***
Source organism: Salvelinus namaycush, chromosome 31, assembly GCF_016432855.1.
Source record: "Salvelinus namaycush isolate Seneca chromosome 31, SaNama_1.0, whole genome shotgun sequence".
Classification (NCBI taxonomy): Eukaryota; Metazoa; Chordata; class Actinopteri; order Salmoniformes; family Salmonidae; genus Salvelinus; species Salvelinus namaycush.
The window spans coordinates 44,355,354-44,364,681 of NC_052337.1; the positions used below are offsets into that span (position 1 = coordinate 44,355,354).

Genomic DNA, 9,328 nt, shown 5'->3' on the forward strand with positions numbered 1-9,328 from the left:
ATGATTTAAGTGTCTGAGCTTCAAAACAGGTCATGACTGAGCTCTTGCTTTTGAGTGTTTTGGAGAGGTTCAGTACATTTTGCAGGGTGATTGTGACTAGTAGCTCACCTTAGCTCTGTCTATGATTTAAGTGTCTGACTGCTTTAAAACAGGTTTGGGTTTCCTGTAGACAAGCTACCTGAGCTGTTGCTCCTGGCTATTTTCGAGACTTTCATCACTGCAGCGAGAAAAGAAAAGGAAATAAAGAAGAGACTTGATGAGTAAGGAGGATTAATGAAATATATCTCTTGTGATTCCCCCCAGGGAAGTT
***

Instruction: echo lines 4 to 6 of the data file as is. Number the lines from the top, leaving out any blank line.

The window spans coordinates 44,355,354-44,364,681 of NC_052337.1; the positions used below are offsets into that span (position 1 = coordinate 44,355,354).

Genomic DNA, 9,328 nt, shown 5'->3' on the forward strand with positions numbered 1-9,328 from the left:
ATGATTTAAGTGTCTGAGCTTCAAAACAGGTCATGACTGAGCTCTTGCTTTTGAGTGTTTTGGAGAGGTTCAGTACATTTTGCAGGGTGATTGTGACTAGTAGCTCACCTTAGCTCTGTCTATGATTTAAGTGTCTGACTGCTTTAAAACAGGTTTGGGTTTCCTGTAGACAAGCTACCTGAGCTGTTGCTCCTGGCTATTTTCGAGACTTTCATCACTGCAGCGAGAAAAGAAAAGGAAATAAAGAAGAGACTTGATGAGTAAGGAGGATTAATGAAATATATCTCTTGTGATTCCCCCCAGGGAAGTT